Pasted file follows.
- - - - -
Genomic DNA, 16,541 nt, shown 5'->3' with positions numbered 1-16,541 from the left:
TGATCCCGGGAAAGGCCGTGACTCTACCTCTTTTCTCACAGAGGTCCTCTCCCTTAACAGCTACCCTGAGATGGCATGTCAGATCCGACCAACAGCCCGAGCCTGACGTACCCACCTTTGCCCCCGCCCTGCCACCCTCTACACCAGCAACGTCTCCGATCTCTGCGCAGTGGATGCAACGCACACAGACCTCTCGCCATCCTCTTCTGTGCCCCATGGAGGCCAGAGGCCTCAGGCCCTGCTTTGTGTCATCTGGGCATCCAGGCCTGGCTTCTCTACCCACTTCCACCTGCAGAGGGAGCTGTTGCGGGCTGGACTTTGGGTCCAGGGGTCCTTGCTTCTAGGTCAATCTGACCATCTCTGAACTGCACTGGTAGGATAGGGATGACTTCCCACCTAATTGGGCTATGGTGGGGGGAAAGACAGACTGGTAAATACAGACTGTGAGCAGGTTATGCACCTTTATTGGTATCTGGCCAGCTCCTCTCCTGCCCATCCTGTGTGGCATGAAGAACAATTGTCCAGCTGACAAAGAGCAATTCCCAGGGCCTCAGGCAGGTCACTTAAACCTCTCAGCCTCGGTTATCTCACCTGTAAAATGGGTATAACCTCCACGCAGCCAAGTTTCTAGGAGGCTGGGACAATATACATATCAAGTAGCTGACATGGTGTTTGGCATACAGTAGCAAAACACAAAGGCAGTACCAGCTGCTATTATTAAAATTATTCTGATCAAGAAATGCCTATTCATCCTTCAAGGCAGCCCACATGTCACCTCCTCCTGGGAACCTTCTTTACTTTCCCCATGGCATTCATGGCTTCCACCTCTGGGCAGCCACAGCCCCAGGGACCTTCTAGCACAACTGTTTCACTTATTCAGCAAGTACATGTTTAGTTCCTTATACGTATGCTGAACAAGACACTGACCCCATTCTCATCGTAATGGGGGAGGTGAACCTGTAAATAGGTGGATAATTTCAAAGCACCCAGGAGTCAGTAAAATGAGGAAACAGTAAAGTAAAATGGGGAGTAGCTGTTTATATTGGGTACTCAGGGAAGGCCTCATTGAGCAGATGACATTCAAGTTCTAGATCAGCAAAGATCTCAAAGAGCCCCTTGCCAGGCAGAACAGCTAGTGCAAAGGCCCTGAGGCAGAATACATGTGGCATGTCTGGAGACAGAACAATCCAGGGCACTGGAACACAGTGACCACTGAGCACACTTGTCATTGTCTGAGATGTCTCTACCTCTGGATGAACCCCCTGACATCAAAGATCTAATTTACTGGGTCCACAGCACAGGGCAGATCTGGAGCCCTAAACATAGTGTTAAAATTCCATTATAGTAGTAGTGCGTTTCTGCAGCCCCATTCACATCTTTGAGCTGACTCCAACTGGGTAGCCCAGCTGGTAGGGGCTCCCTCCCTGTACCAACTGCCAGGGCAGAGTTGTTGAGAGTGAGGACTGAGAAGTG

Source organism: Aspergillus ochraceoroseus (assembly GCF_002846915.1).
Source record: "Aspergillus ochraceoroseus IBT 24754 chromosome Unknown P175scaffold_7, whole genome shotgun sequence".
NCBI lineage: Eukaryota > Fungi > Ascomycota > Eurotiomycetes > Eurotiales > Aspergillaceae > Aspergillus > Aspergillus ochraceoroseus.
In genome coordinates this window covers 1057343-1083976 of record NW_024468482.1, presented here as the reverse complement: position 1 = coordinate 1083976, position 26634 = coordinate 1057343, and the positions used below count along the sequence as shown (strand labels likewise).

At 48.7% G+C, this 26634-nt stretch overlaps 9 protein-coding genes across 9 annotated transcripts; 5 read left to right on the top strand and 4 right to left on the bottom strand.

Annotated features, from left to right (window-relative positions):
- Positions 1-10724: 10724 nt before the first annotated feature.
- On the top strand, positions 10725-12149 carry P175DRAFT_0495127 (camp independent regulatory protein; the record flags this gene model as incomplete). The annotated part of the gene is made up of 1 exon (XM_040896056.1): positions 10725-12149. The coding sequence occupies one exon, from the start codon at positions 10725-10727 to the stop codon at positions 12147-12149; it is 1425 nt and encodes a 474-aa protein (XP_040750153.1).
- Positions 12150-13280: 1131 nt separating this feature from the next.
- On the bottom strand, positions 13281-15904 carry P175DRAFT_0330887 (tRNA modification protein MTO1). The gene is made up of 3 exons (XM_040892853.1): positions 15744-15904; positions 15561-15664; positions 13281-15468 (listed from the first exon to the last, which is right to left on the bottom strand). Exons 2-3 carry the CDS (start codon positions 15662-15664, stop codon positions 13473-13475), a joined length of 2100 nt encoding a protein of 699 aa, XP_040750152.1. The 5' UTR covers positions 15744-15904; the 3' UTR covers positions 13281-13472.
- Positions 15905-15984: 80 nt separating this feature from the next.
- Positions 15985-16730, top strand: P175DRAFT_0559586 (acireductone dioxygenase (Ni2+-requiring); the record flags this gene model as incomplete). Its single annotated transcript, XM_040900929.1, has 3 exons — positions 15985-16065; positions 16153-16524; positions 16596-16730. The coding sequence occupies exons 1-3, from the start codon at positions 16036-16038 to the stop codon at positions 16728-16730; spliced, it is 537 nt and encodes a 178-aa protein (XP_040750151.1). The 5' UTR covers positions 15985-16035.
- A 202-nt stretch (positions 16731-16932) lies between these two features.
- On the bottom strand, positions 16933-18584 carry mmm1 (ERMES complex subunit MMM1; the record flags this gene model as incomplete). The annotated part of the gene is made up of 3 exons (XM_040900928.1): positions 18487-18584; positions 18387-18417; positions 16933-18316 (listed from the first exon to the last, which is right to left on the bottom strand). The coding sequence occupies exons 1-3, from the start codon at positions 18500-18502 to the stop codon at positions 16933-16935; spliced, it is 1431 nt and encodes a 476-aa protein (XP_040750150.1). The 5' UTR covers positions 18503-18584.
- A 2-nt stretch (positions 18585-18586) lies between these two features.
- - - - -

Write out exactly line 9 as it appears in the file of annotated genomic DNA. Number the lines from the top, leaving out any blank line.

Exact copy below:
- Positions 1-10724: 10724 nt before the first annotated feature.